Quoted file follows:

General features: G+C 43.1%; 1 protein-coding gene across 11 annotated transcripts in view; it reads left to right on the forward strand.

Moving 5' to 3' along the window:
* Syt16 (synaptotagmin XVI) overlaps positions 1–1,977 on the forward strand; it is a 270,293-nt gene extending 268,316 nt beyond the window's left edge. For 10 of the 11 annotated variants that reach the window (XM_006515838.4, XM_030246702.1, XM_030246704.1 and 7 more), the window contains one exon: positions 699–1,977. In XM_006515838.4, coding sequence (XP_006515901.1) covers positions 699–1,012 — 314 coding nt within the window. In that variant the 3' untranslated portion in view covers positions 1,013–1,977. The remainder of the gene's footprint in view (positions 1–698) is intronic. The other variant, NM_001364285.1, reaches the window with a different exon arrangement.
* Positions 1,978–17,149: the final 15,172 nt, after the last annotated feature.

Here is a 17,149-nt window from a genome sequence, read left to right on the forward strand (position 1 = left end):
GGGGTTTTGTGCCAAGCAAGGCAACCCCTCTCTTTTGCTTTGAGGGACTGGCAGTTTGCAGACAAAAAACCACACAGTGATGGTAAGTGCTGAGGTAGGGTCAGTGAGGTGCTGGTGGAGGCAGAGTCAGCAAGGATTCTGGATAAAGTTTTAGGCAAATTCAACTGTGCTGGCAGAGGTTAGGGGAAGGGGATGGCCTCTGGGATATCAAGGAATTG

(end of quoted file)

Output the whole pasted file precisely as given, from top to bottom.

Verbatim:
General features: G+C 43.1%; 1 protein-coding gene across 11 annotated transcripts in view; it reads left to right on the forward strand.

Moving 5' to 3' along the window:
* Syt16 (synaptotagmin XVI) overlaps positions 1–1,977 on the forward strand; it is a 270,293-nt gene extending 268,316 nt beyond the window's left edge. For 10 of the 11 annotated variants that reach the window (XM_006515838.4, XM_030246702.1, XM_030246704.1 and 7 more), the window contains one exon: positions 699–1,977. In XM_006515838.4, coding sequence (XP_006515901.1) covers positions 699–1,012 — 314 coding nt within the window. In that variant the 3' untranslated portion in view covers positions 1,013–1,977. The remainder of the gene's footprint in view (positions 1–698) is intronic. The other variant, NM_001364285.1, reaches the window with a different exon arrangement.
* Positions 1,978–17,149: the final 15,172 nt, after the last annotated feature.

Here is a 17,149-nt window from a genome sequence, read left to right on the forward strand (position 1 = left end):
GGGGTTTTGTGCCAAGCAAGGCAACCCCTCTCTTTTGCTTTGAGGGACTGGCAGTTTGCAGACAAAAAACCACACAGTGATGGTAAGTGCTGAGGTAGGGTCAGTGAGGTGCTGGTGGAGGCAGAGTCAGCAAGGATTCTGGATAAAGTTTTAGGCAAATTCAACTGTGCTGGCAGAGGTTAGGGGAAGGGGATGGCCTCTGGGATATCAAGGAATTG